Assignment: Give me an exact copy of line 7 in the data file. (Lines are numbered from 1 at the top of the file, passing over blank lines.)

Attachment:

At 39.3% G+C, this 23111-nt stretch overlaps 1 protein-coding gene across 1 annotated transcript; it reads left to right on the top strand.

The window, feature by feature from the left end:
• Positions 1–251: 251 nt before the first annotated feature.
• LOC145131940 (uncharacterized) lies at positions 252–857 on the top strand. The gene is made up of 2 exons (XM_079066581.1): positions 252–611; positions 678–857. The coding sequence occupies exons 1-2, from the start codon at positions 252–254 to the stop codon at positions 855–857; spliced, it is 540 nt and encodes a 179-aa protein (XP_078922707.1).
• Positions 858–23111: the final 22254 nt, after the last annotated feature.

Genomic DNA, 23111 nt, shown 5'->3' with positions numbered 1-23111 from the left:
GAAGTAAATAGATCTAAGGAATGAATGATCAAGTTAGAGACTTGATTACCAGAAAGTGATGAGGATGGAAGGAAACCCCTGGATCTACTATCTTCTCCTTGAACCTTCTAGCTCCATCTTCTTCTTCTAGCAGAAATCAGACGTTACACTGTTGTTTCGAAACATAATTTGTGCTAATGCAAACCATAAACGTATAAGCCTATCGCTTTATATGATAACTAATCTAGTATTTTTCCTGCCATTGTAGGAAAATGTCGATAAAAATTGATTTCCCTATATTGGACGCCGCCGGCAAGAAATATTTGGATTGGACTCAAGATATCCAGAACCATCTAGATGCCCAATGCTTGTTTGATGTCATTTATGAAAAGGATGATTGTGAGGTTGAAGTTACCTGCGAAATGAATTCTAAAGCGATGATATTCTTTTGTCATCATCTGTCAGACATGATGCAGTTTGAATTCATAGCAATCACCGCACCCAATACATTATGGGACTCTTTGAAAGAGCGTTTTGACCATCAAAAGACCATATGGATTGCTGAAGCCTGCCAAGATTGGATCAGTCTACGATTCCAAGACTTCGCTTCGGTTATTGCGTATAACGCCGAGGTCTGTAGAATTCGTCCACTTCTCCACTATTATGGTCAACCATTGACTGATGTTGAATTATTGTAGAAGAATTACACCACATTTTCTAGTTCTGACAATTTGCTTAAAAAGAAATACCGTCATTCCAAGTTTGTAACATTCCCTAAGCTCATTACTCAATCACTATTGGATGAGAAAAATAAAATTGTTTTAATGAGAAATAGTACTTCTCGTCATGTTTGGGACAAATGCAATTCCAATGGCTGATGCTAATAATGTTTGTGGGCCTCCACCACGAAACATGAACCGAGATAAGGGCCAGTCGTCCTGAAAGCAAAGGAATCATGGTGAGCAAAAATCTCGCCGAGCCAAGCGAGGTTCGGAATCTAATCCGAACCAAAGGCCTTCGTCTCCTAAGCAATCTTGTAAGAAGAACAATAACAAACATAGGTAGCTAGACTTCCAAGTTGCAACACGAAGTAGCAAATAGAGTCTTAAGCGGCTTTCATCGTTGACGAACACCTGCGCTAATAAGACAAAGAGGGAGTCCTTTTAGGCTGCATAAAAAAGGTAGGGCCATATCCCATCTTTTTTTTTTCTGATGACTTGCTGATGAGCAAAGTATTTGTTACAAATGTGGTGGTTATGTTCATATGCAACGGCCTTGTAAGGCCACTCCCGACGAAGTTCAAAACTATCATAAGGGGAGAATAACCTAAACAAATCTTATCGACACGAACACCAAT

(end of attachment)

GAAGTAAATAGATCTAAGGAATGAATGATCAAGTTAGAGACTTGATTACCAGAAAGTGATGAGGATGGAAGGAAACCCCTGGATCTACTATCTTCTCCTTGAACCTTCTAGCTCCATCTTCTTCTTCTAGCAGAAATCAGACGTTACACTGTTGTTTCGAAACATAATTTGTGCTAATGCAAACCATAAACGTATAAGCCTATCGCTTTATATGATAACTAATCTAGTATTTTTCCTGCCATTGTAGGAAAATGTCGATAAAAATTGATTTCCCTATATTGGACGCCGCCGGCAAGAAATATTTGGATTGGACTCAAGATATCCAGAACCATCTAGATGCCCAATGCTTGTTTGATGTCATTTATGAAAAGGATGATTGTGAGGTTGAAGTTACCTGCGAAATGAATTCTAAAGCGATGATATTCTTTTGTCATCATCTGTCAGACATGATGCAGTTTGAATTCATAGCAATCACCGCACCCAATACATTATGGGACTCTTTGAAAGAGCGTTTTGACCATCAAAAGACCATATGGATTGCTGAAGCCTGCCAAGATTGGATCAGTCTACGATTCCAAGACTTCGCTTCGGTTATTGCGTATAACGCCGAGGTCTGTAGAATTCGTCCACTTCTCCACTATTATGGTCAACCATTGACTGATGTTGAATTATTGTAGAAGAATTACACCACATTTTCTAGTTCTGACAATTTGCTTAAAAAGAAATACCGTCATTCCAAGTTTGTAACATTCCCTAAGCTCATTACTCAATCACTATTGGATGAGAAAAATAAAATTGTTTTAATGAGAAATAGTACTTCTCGTCATGTTTGGGACAAATGCAATTCCAATGGCTGATGCTAATAATGTTTGTGGGCCTCCACCACGAAACATGAACCGAGATAAGGGCCAGTCGTCCTGAAAGCAAAGGAATCATGGTGAGCAAAAATCTCGCCGAGCCAAGCGAGGTTCGGAATCTAATCCGAACCAAAGGCCTTCGTCTCCTAAGCAATCTTGTAAGAAGAACAATAACAAACATAGGTAGCTAGACTTCCAAGTTGCAACACGAAGTAGCAAATAGAGTCTTAAGCGGCTTTCATCGTTGACGAACACCTGCGCTAATAAGACAAAGAGGGAGTCCTTTTAGGCTGCATAAAAAAGGTAGGGCCATATCCCATCTTTTTTTTTTCTGATGACTTGCTGATGAGCAAAGTATTTGTTACAAATGTGGTGGTTATGTTCATATGCAACGGCCTTGTAAGGCCACTCCCGACGAAGTTCAAAACTATCATAAGGGGAGAATAACCTAAACAAATCTTATCGACACGAACACCAAT